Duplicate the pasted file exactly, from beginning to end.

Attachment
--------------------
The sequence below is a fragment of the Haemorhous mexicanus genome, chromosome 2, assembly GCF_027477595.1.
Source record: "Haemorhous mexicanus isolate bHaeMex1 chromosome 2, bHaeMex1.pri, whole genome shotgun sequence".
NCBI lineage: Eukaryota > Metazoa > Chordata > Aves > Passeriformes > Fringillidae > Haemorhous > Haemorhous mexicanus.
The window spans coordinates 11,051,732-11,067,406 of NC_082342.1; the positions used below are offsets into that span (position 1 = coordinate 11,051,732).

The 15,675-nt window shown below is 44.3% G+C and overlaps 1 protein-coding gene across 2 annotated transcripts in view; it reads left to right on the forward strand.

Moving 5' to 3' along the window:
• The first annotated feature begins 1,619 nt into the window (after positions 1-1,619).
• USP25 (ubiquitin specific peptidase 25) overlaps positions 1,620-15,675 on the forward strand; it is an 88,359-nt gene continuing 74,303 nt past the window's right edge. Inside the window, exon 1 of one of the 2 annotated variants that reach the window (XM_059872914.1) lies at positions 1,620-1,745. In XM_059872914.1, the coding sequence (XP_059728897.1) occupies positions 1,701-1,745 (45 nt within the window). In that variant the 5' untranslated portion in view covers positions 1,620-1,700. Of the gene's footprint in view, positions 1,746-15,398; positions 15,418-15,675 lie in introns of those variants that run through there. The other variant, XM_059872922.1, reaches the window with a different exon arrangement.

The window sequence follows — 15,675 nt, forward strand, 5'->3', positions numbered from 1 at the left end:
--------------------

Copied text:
The sequence below is a fragment of the Haemorhous mexicanus genome, chromosome 2, assembly GCF_027477595.1.
Source record: "Haemorhous mexicanus isolate bHaeMex1 chromosome 2, bHaeMex1.pri, whole genome shotgun sequence".
NCBI lineage: Eukaryota > Metazoa > Chordata > Aves > Passeriformes > Fringillidae > Haemorhous > Haemorhous mexicanus.
The window spans coordinates 11,051,732-11,067,406 of NC_082342.1; the positions used below are offsets into that span (position 1 = coordinate 11,051,732).

The 15,675-nt window shown below is 44.3% G+C and overlaps 1 protein-coding gene across 2 annotated transcripts in view; it reads left to right on the forward strand.

Moving 5' to 3' along the window:
• The first annotated feature begins 1,619 nt into the window (after positions 1-1,619).
• USP25 (ubiquitin specific peptidase 25) overlaps positions 1,620-15,675 on the forward strand; it is an 88,359-nt gene continuing 74,303 nt past the window's right edge. Inside the window, exon 1 of one of the 2 annotated variants that reach the window (XM_059872914.1) lies at positions 1,620-1,745. In XM_059872914.1, the coding sequence (XP_059728897.1) occupies positions 1,701-1,745 (45 nt within the window). In that variant the 5' untranslated portion in view covers positions 1,620-1,700. Of the gene's footprint in view, positions 1,746-15,398; positions 15,418-15,675 lie in introns of those variants that run through there. The other variant, XM_059872922.1, reaches the window with a different exon arrangement.

The window sequence follows — 15,675 nt, forward strand, 5'->3', positions numbered from 1 at the left end: